Arab Strap
The Week Never Starts Around Here and Philophobia
Chemikal Underground

For more than 10 years between 1995 and 2006, Arab Strap were one of the most under-appreciated—if not misunderstood—bands on the indie rock landscape. A partnership between vocalist Aidan Moffat and guitarist Malcolm Middleton formed in Falkirk, Scotland, the duo took its name from an ancient type of cock ring and set about recording albums which captured the intimate details of relationships that most people are too bashful to discuss in public. Had Big Black not already used the title, surely they would have made Songs About Fucking.

For those who took the time to get to know the band and their records, though, there was genius to be found in that muttered broguery. The band’s first single, 1996’s “The First Big Weekend,” is just a spoken recounting of the weekend’s travails (which include a pub quiz and watching The Simpsons among dancing and bar hopping) set to a brisk drumbeat and muted bassline, but shows Arab Strap’s innate ability to create poignancy without being melodramatic about it.

It is that sensibility that informed the bulk of the duo’s discography, but on the band’s first two records, the recently reissued (in deluxe format) The Week Never Starts Around Here and Philophobia, Arab Strap also taps into a certain amount of minimalism. While that stark approach stood out, it was the emotional nakedness of the Arab Strap oeuvre that was most striking. As such, they expressed—both lyrically and sonically—the morning after when the flood of images and elation and regret from the prior night’s adventures come flooding back as the fuzz of sleep gives away to the after-effects of drugs and drink.

While including “The First Big Weekend,” The Week Never Starts Around Here” still revealed a band not completely developed. Aidan and Malcolm fluctuate between drab minimalism (“Coming Down”) and folkish revelation (“Little Girls”), while“The Clearing” precipitates the saturated sounds the band would perfect on The Red Thread and Monday at the Hug & Pint, even if it’s only comprised of a guitar line and drum machine beats. It’s by no means a bad start, but it’s incohesive, like mere gathered sketches when compared to the masterpieces the band was yet to create.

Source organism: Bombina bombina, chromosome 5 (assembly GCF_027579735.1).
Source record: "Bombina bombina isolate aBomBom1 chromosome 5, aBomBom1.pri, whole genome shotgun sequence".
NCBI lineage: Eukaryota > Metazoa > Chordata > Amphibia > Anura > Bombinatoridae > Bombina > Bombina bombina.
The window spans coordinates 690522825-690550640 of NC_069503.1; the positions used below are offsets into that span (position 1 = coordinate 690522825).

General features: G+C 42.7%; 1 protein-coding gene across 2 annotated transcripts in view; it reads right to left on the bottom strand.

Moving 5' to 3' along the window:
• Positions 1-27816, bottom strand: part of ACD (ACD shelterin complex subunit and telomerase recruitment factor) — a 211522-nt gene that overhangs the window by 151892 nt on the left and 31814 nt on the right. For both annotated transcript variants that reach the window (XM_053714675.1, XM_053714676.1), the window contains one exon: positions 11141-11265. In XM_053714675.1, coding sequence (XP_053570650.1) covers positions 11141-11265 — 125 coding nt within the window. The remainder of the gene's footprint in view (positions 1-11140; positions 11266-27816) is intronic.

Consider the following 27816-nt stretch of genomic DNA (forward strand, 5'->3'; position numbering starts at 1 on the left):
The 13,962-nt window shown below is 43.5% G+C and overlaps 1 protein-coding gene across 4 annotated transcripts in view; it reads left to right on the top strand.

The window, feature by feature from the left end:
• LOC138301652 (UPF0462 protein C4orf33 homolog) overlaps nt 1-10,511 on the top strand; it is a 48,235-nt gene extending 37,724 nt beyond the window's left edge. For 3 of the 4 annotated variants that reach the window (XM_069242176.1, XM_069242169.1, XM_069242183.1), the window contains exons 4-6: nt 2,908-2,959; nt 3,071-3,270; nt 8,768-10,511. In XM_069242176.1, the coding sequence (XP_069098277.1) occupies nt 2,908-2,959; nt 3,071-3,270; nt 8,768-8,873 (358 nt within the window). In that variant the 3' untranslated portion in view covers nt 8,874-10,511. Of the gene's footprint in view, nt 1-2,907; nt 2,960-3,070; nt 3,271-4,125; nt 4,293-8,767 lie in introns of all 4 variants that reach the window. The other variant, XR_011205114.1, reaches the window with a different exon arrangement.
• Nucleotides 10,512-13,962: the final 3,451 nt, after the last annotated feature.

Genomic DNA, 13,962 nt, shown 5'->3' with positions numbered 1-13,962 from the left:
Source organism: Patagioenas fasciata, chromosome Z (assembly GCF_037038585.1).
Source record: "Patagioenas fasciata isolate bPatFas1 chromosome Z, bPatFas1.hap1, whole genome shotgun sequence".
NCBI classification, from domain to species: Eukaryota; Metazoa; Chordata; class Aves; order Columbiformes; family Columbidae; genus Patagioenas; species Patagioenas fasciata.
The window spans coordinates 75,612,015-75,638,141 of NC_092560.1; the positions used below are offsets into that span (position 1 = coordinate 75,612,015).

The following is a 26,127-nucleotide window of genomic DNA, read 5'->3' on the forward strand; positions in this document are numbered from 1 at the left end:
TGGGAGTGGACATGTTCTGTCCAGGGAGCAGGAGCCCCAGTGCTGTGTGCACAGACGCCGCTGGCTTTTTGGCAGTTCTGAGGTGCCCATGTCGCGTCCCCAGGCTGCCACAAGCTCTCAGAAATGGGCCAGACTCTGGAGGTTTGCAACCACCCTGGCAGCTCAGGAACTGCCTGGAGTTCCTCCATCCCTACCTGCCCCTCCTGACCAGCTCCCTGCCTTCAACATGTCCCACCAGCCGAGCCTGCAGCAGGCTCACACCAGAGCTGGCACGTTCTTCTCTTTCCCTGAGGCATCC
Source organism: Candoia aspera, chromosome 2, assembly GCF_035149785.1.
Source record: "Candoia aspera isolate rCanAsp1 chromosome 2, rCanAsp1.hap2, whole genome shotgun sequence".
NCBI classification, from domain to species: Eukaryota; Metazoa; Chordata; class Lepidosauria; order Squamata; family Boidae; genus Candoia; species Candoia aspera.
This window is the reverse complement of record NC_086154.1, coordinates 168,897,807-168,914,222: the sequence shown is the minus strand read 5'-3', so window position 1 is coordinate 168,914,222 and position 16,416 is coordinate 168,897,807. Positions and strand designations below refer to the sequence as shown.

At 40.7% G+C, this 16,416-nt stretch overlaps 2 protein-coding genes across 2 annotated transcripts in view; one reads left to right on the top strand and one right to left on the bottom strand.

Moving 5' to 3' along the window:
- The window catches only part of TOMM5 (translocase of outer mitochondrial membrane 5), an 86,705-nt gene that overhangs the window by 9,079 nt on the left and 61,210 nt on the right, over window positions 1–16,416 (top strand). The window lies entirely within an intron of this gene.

Philophobia arrived in 1998 fully formed. Beginning with Moffat’s most frequently quoted line (“It was the biggest cock you’d ever seen, but you have no idea where that cock has been.”) from the leadoff “Packs of Three,” the album’s pervasive narcotic pall has the gravitational pull of the Death Star. It is near impossible not to be pulled into its world, or at the very least, to have some macabre fascination with it. Here, Arab Strap rendered its aesthetic over the whole of the album. Even when expressing his own ennui, Moffat takes on the weight of the world, channeling it into songs for the drinking class. On “Here We Go,” Middleton helps bring out the tenderness in his partner’s mumbled reverie on knowing the object of his affection is just killing time with him, and “Piglet” deals with similar potential infidelities, comprised mostly of a suspicious interrogation. It is the musical equivalent of shining a spotlight on the darkest, most insecure corner of one’s psyche.

The deluxe editions include unreleased Peel Sessions and live tracks, but those alternate versions aren’t particularly necessary. No, it is the original albums at the core of these releases that are the necessities. Arab Strap rarely faltered throughout their career (the biggest letdown was when they broke up), and these two records reveal the first steps they took from their barstools to the recording studio.
Stephen Slaybaugh